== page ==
Hosted by the National Health and Medical Research Council (NHMRC), the award recognised the work done to develop a device that can potentially protect the sight of those at risk of developing common causes of blindness.Based on a similar concept to the bionic eye but a quarter of the size, the tiny implantable device sits unnoticed at the back of the eye and provides sporadic low-level electrical stimulation. This stimulation triggers the release of naturally occurring chicals that protect sight and prevent retinal cells from dying.Preclinical studies have shown the Minimally Invasive Retinal-degeneration Arrestor device is safe and effective in a retinitis pigmentosa model, and that it could also be useful for glaucoma, diabetic retinopathy and macular degeneration.Bionics Institute CEO Mr Robert Klupacs told Newscorp the new technology had the potential to help many people and that given the wide range of diseases it could potentially treat at an earlier stage, it may become even more useful than the bionic eye.“Once someone has lost their sight there is only so much you can give back with the bionic eye. If they don’t have to lose their sight, they can have a really good life,” Klupacs said.“This will be one of the most amazing things to come out of Australia if it comes off.”Dr David Nayagam, a research fellow from the Bionics Institute, said the team aims to start human clinical trials in 12–18 months.“If we can get five or 10 years of extra sight, that might be enough for the patient to see their kids grow up or to finish their working career. That’s the grand hope, but the work is just beginning. We need to prove it is safe and efficacious before we can start the clinical trials,” Nayagam said.“It’s smaller, simpler, less invasive and delivers less current than the bionic eye. We’re very hopeful we shouldn’t run into any obstacles.”The project has already received nearly $1 million from the NHMRC.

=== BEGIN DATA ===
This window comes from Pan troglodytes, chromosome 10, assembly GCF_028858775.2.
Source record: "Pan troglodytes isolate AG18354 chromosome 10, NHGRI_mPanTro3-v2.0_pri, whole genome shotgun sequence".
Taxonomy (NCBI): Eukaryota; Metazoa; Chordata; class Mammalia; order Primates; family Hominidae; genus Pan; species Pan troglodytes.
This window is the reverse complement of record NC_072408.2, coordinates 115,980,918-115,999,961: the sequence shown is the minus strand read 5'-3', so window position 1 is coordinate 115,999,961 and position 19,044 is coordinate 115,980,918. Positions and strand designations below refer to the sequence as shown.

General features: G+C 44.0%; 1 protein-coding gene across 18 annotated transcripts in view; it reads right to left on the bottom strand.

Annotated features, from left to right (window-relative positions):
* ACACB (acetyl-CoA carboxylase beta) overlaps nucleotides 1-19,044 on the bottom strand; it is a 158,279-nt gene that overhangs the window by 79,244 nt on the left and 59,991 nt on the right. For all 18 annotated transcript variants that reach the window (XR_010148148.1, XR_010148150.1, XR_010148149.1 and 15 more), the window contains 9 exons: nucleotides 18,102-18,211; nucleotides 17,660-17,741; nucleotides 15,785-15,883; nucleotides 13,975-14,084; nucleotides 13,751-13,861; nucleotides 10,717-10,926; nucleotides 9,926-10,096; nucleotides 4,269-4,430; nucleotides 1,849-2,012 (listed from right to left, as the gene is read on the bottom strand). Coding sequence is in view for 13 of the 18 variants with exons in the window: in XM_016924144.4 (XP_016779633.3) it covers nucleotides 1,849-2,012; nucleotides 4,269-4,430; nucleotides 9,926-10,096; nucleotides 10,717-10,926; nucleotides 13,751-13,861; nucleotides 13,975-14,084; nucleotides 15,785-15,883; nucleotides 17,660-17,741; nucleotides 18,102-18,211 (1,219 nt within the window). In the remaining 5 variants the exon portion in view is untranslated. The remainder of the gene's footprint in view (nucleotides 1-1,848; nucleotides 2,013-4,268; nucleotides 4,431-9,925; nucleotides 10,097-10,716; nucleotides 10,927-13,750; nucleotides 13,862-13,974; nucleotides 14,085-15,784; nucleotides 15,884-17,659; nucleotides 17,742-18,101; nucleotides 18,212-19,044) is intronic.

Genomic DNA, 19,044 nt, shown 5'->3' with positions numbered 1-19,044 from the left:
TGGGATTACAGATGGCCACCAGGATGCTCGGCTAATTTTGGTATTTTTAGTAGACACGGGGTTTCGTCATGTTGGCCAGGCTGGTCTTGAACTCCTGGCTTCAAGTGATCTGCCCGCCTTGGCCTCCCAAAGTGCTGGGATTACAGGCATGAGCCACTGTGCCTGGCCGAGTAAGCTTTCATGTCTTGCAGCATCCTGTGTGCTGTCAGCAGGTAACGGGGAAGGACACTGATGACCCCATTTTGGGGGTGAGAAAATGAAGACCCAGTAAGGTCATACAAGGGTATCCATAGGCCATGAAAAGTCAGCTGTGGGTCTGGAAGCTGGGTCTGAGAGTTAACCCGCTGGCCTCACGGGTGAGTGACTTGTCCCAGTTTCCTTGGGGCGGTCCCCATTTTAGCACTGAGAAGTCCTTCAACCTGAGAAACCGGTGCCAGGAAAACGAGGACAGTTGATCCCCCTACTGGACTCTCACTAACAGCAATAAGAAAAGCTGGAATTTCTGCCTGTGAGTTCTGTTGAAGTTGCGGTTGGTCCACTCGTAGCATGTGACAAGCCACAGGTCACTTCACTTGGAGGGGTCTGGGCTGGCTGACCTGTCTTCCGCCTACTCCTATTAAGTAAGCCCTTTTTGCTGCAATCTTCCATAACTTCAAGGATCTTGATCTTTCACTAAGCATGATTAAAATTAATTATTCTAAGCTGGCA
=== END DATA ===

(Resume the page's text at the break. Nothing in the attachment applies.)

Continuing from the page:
IMAGE TOP: (L-R) Professor Grae Samuel, Chair Health Innovation Advisory Committee. Dr David Nayagam, accepting on behalf of A/Professor Chris Williams. Image courtesy: NHMRC & Irene Dowdy